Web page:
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Lack of rainfall leading to dangerously low water levels

Published On: Jun 06 2013 06:31:20 PM CDT   Updated On: Jun 06 2013 06:37:39 PM CDT

Much of California is under near-drought conditions, thanks to the lack of winter rainfall over the past two years.

In Santa Barbara County, officials with the Water Agency won't yet call the issue a crisis but admit they're keeping an eye on water levels at area dams and reserves.

There are two main sources of water for the south coast. Lake Cachuma is the main supply and is around half-full. The Gibraltar Reservoir provides only a secondary resource but is expected to be dry by the end of the summer. That hasn't happened since the drought of 1991.

"It's the driest year at Gibralter in 93 years," Water Agency Manager Matt Naftaly said. "We really have our eyes on next winter and what kinds of inflow we might get."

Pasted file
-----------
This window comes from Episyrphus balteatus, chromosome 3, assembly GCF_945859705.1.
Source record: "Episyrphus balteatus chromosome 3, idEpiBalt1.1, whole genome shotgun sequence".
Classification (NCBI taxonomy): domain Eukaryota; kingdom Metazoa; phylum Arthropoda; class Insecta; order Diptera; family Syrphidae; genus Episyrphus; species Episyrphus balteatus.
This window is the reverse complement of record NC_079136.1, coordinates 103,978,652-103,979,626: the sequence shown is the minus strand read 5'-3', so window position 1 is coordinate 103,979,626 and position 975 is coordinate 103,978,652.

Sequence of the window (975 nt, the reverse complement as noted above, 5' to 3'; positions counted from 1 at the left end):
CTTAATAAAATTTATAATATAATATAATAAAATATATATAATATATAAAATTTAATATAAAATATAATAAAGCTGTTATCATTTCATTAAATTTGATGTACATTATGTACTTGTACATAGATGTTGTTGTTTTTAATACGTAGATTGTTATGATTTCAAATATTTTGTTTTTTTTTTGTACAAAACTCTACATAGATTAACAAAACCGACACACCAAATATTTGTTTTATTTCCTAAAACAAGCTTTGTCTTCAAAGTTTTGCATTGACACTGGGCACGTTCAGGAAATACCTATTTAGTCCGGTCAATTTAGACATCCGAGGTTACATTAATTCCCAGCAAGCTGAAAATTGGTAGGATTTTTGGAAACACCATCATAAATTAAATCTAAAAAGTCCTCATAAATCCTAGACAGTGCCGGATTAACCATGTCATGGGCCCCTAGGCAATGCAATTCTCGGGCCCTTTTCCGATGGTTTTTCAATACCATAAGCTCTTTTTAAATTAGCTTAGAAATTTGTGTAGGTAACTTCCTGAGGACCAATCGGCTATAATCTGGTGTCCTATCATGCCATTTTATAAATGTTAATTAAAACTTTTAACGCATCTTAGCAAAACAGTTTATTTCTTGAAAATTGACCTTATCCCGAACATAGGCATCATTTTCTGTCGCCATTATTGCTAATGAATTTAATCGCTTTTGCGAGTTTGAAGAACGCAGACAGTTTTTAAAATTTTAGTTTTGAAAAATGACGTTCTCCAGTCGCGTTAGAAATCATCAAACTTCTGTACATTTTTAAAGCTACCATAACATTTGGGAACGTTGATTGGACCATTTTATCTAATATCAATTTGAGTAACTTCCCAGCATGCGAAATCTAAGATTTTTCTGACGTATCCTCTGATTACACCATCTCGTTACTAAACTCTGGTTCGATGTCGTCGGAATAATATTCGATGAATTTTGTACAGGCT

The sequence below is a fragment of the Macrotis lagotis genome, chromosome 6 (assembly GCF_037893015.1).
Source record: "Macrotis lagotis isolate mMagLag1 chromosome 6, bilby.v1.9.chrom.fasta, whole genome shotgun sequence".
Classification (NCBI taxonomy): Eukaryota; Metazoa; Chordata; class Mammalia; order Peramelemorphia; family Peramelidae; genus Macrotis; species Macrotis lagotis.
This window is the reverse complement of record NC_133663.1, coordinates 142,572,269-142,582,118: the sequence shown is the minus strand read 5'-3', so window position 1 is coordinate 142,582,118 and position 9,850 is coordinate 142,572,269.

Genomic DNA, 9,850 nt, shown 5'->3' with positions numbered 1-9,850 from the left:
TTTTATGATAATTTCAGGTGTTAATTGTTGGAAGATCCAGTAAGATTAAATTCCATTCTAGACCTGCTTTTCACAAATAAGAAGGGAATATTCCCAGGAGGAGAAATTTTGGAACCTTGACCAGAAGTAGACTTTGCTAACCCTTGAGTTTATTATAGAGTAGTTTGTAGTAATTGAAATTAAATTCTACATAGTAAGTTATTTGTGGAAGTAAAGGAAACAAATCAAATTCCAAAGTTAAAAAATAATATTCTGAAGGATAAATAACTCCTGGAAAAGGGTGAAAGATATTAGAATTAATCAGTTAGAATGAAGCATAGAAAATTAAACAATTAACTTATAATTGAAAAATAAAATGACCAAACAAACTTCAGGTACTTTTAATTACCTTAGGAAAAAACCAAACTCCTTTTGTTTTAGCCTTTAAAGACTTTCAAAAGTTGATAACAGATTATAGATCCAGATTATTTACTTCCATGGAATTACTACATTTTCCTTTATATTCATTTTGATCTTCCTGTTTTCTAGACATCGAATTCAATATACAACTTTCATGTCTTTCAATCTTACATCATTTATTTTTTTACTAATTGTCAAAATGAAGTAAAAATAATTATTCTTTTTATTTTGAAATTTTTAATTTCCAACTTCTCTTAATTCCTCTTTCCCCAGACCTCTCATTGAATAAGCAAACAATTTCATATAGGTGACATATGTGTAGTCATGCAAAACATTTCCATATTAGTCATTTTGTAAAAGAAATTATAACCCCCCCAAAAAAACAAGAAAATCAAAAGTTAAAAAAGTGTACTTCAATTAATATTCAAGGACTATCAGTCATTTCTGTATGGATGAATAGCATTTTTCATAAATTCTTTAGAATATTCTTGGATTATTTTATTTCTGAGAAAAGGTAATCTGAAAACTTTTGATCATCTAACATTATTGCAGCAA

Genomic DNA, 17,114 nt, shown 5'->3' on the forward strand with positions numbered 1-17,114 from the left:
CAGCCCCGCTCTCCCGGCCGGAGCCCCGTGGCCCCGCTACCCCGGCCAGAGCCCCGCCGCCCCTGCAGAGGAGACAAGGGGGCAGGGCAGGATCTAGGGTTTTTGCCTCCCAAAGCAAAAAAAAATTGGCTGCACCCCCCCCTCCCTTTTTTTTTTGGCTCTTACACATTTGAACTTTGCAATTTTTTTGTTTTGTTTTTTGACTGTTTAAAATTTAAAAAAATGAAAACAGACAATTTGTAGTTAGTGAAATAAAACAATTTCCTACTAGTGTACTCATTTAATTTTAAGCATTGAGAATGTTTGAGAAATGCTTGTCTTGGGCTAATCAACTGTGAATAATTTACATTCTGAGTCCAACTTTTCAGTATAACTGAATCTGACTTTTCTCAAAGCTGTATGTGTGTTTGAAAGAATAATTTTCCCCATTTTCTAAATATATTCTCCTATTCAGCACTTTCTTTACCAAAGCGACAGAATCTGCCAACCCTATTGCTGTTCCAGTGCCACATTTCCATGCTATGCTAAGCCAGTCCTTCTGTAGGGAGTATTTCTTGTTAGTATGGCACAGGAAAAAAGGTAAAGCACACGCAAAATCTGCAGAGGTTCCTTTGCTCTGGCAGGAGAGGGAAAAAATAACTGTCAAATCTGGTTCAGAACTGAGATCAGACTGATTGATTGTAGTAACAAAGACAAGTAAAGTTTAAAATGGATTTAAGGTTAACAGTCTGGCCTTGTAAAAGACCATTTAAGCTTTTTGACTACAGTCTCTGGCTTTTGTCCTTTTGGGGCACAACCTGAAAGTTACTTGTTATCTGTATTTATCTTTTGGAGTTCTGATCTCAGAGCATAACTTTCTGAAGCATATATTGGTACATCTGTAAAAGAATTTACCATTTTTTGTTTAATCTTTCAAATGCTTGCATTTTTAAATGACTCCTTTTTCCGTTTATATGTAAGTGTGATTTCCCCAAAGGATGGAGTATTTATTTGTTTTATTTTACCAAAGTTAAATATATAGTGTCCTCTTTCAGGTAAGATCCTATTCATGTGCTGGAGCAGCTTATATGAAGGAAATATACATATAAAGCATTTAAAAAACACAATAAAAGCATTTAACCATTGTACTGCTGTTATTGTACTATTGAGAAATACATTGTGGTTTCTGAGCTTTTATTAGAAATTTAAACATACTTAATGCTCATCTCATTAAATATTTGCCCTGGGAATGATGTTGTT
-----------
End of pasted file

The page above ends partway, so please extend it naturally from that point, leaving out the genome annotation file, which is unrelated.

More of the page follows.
County rainfall totals for this fiscal year are at less than half the usual average.

In Montecito, the water shortage possibility is a major issue for the Water District.

"It's very serious," said manager of the Montecito Water District, Tom Mosby. "If you look at the last two rainfall years and if you look at the drought period of 1987 to '91 these last two years are worse."

The community is being asked to conserve water now so if these dry conditions continue into next year water districts will be better stocked.

Officials say if customers don't start to conserve, rates could start to go up.


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